Finally, in the evening, we went to watch ‘Aarti’ a devotional service on the riverside when priests placed lighted candles in ‘boats’ to float down stream. Immediately following this ceremony, hundreds of miniature lamps were floated by reverential devotees. Their fervour and passion was undeniable and I felt privileged to witness the occasion.                                                                                           

The nexy morning my brief visit was over: the hotel said I had to walk for about 10 minutes to the car as the crowds were still too thick to allow a vehicle through.  Indu, a friend of my guide, and a Master Yogi, offered to take me on the back of his beautiful Italian scooter to the car.  What amazing fun, careering through the twisting crowd jammed alleyways, horn blaring, brakes screeching and tempers flaring as we roared through.  Many stopped in amazement to see this crazy woman hanging on for grim death with a manic grin firmly fixed on her face.  As it was not ‘proper’ for me to firmly grasp Indu I was literally hanging on by the skin of my teeth!  The manic grin was for real! What a relief to get to the car!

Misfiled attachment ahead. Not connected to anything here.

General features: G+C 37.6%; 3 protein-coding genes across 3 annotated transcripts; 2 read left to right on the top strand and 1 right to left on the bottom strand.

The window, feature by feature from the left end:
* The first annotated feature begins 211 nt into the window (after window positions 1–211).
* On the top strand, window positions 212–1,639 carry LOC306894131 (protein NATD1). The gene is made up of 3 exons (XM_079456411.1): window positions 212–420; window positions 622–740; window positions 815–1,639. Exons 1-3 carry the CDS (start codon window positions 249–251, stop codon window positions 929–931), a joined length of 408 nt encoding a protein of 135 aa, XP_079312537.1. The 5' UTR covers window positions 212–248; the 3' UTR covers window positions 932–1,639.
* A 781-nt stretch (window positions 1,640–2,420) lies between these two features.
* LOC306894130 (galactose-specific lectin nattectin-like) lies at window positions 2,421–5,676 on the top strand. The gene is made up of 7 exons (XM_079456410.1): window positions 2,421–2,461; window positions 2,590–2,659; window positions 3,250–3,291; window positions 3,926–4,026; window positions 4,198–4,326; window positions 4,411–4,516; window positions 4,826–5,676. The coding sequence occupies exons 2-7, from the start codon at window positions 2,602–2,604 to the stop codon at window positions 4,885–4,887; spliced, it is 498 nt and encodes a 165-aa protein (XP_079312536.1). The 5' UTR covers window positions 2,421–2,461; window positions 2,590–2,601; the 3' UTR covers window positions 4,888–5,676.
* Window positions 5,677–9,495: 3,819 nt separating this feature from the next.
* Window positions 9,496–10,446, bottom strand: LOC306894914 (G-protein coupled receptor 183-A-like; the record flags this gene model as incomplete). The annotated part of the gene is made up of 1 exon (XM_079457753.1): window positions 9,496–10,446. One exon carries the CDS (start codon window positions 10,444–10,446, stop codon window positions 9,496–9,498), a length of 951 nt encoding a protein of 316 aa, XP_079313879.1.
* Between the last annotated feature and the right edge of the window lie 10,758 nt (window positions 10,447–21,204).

My relief was short-lived.

My car driver was a jovial sort of person – and he really needed his sense of humour as, our  1 ½ hr ride to my next destination turned into a 7 hr marathon. We were jammed in by the hordes piling into Haridwar for the final day of the festival. No words can adequately describe the estimated 1.2 million devotees on the move.  Gridlock was an understatement. Progress was so slow we cheered if we moved a cars length. The noise was deafening. There was only one road in and one road out and that had become a 6 lane highway as all pretense of road etiquette disappeared into thin air.

It was pandemonium. Everyone was trying to outdo the next with the size of their sound system!  Flags were flying, chants bellowed (no finesse as otherwise you couldn’t hear your own thoughts) shrill whistles pierced the air and the constant sound of engines labouring enflamed the stagnant heat.  The air was rank with diesel, dust and sweat.  So we had to shut the windows and switch off the a/c to conserve fuel.  I wasn’t allowed out of the car to stretch my legs as the driver felt it could be dangerous……… the riot police were out in force and freely using their batons. So I boiled and baked and literally ‘shut down’.

Would I go again?   Most certainly…it was such an experience, meeting and talking with the devotees, learning about another way of life and trying to understand the complexities of Hinduism.  Within a few minutes of reaching my next destination (albeit hours late)  – the hotel ‘The Glass House on the Ganges’ – all I could remember was the welcome of strangers to their very special festival and a longing to return – after all India would not be India without adventure!  BAAM BAAM BHOLE!

 Fact Box

Flights: Emirates : 

Tour Operator: Indus Discoveries:

Indian Tourist Office: